Is That In Africa?

After my short time in Aceh so far, I’ve begun to wonder what is being taught in schools here.  Geography and current events seem to have passed the area by.  The racial stereotyping is unbelievable.  They’re nice about it and seem not to mean to be offensive but actions trump intentions every time.

Every single person who has asked me where I’m from has responded with, “Oh, Ja-my-ka!” when I answer them.  Then when I ask if they know where Jamaica is, they either say, “No,” or “Ahhhmm, Africa?”  Yup, they think all Black people come from Africa.

If the person who has asked me is a student or volunteer at the centre, I take them to the huge world map on the wall and show them Indonesia – many of them don’t know where to find Indonesia on the map; they’ll start with, “Where is Indonesia?” when we get to the map so I show them.  Then I show them the African continent then the US then Jamaica.  With others, I’ll ask them to show me where they think Jamaica is on the map and they’ll invariably ask me where Africa is and point to that.  Most of them have heard of Bob Marley so at some point in the conversation, they’ll make the connection and gleefully shout out, “Bob Marley!” to which I’ll usually nod and smile and repeat, “Yes, Bob Marley.”  Don’t be mistaken, though; they don’t actually know any of Bob’s songs.  And not one person here seems to have heard of Usain Bolt.  Uh huh, you read that right.

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Well, 1 person in Aceh has heard of Usain Bolt…whoever painted this mural in Blang Padang park…shock and awe!

I’ve observed my Asian-American colleague, who we’re calling A in this blog, interacting with locals on the street.  She speaks Bahasa Indonesian very well, having been here for 7 months so far, so she converses with them in their own tongue.  Whenever they ask her where she’s from and she says, “America,” they ask her if she’s sure she’s not from China.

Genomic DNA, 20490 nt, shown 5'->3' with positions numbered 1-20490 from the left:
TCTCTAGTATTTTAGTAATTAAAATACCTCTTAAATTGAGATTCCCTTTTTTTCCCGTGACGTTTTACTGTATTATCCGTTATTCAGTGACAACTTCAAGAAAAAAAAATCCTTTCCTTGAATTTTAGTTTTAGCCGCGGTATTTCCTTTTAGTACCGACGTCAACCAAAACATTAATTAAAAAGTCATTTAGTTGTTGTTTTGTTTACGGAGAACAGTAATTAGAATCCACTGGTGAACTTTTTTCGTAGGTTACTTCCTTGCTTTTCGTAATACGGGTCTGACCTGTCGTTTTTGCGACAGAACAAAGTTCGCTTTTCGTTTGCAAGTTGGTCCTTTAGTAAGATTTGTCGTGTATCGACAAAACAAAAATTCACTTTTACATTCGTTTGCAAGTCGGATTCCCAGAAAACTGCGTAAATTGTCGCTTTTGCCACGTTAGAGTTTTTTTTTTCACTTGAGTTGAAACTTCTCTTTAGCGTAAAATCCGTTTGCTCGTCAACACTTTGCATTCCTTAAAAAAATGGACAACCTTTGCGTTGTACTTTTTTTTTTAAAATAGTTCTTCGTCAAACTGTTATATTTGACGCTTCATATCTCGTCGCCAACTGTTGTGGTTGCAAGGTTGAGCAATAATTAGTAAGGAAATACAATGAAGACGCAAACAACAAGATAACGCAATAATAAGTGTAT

That’s not a joke.  They seriously ask her that as a serious question.  Seriously.  I’ve observed that happening more than once.

I have so many questions.

Why do the majority of people here not even know that there is a region called the Caribbean?  Why do they think that all Black people must come from Africa?  How are they unaware that there are whole countries in the world filled with Black people and that those countries are not on the continent of Africa?  Why do they seem to think that only white people come from America, that Asian-American isn’t a real thing?  And why, why are 15, 16, 17 and 18 year old Indonesians unable to show me their own country on a map?

The morning after The Disaster, A and I were walking to the corner coffee shop to charge up our devices and get some work done while we waited for the roofers to come.  As we were walking past the village centre (a.k.a., the village chief’s hang out spot…eye roll), the village chief, who was sitting outside his office with 6 of his friends, called out to A so we went over to them.  After a couple of minutes of curious side eyes and chatter that I didn’t understand, 1 of the men finally looked at me full-on with a big smile and enthusiastically said, “Cameroon?”  I smiled, shook my head and said, “No, not Cameroon, Jamaica,” to which 4 of the 6 men shouted, “Bob Marley!”  I smiled and nodded.

Bet if I had asked them to show me Jamaica on a map, they couldn’t.

7 thoughts on “Is That In Africa?

  1. Oh, Kristine this was great. But if it makes you feel better I have met many “advanced” people who can find us on a map but think that we just live in coconut huts along the beach and lie in hammocks all day and are astonished that we have internet.

    • I hear you, Dani! My sister used to be a flight attendant flying between Jamaica and the US and many Americans asked her such questions about grass skirts and living in huts. This type of thing distresses me whether it’s a 3rd world country or an “advanced” one.


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